Retailers increasingly have the upper hand in lease negotiations, albeit with a few notable exceptions.

Vicky Hernandez headshot

Vicky Hernandez

Shopping centre landlords have for many years held all the cards when agreeing lease terms for their retail tenants. That is now changing. Retailers are increasingly pushing back on lease terms that have been routinely accepted over the past decade, and their efforts are often successful.

Greater flexibility on break clauses is now commonplace, typically with rolling options for tenants to terminate after three or five years. Retailers looking for space in mid-market and regional shopping centres are demanding and receiving caps on service charges and refusing to agree the once non-negotiable keep-open clauses and associated penalty provisions.

Landlords facing a rise in empty units have little or no choice but to give ground on these negotiations. Yet, just as there is a shift in the balance of power in mid-market retail destinations, so too is there a change in those retail centres at the top of the market. Here, the power remains firmly with landlords – and any sense of loyalty to retail tenants is fast disappearing.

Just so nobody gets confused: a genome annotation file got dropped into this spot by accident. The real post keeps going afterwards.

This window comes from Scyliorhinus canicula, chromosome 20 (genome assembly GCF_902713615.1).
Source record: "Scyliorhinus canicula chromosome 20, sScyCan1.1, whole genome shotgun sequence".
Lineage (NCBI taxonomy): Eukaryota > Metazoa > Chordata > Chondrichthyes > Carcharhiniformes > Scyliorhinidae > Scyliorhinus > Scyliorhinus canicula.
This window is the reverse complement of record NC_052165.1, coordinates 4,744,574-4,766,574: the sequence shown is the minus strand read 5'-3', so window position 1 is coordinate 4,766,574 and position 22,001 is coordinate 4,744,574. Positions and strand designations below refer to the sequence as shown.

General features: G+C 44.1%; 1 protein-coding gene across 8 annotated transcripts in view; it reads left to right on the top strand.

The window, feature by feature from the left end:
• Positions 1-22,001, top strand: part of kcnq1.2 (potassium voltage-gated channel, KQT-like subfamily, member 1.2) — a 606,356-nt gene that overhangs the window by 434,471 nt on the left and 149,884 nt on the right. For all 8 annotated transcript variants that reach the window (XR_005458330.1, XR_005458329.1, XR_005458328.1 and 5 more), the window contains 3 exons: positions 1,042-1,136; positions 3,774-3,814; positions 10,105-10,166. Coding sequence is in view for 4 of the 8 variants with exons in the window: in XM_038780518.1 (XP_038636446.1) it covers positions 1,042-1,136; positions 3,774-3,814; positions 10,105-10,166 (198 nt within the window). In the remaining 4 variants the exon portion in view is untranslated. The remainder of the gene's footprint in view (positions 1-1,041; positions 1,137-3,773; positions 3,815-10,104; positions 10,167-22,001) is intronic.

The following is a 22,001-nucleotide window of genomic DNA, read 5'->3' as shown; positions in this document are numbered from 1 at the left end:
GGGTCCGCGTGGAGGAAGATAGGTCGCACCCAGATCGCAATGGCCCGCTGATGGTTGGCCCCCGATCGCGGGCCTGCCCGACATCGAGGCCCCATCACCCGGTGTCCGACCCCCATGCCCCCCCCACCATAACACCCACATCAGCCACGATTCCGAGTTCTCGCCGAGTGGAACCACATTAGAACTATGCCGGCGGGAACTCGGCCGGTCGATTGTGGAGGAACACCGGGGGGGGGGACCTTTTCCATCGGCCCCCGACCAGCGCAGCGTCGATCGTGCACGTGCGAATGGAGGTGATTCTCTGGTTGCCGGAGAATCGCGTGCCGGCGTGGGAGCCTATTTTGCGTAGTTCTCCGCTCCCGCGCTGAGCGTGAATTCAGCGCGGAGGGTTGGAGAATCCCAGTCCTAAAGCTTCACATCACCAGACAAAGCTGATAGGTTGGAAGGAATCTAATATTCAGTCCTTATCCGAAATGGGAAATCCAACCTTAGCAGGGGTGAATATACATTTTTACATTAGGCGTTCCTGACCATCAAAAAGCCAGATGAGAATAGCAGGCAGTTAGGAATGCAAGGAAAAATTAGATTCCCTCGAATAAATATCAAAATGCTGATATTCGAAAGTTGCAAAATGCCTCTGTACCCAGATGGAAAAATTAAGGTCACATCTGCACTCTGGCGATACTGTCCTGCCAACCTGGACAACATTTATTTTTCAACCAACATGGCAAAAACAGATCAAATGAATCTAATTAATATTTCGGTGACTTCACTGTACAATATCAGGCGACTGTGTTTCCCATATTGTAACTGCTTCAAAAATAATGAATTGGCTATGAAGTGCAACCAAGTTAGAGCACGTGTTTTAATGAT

Shopping centre_credit_shutterstock_Alastair Wallace_1190182456

Source: shutterstock / Alastair Wallace

Such is the demand for space in these centres that retailers face a ‘take it or leave it’ approach when it comes to lease negotiations. That in itself is not perhaps surprising. What will worry retailers, however, are lease renewals. In many cases, they will face tough new terms, and in a few extreme examples, renewals are not being offered at all.

Brands that once would have been considered essential for a landlord’s portfolio are being dropped or edged out in favour of new retail brands as landlords seek to create a greater sense of excitement and change.

Lease negotiations are increasingly fraught as the retail landscape evolves. They will remain so for many years to come.

Vicky Hernandez is head of the retail team and a partner in real estate at law firm RWK Goodman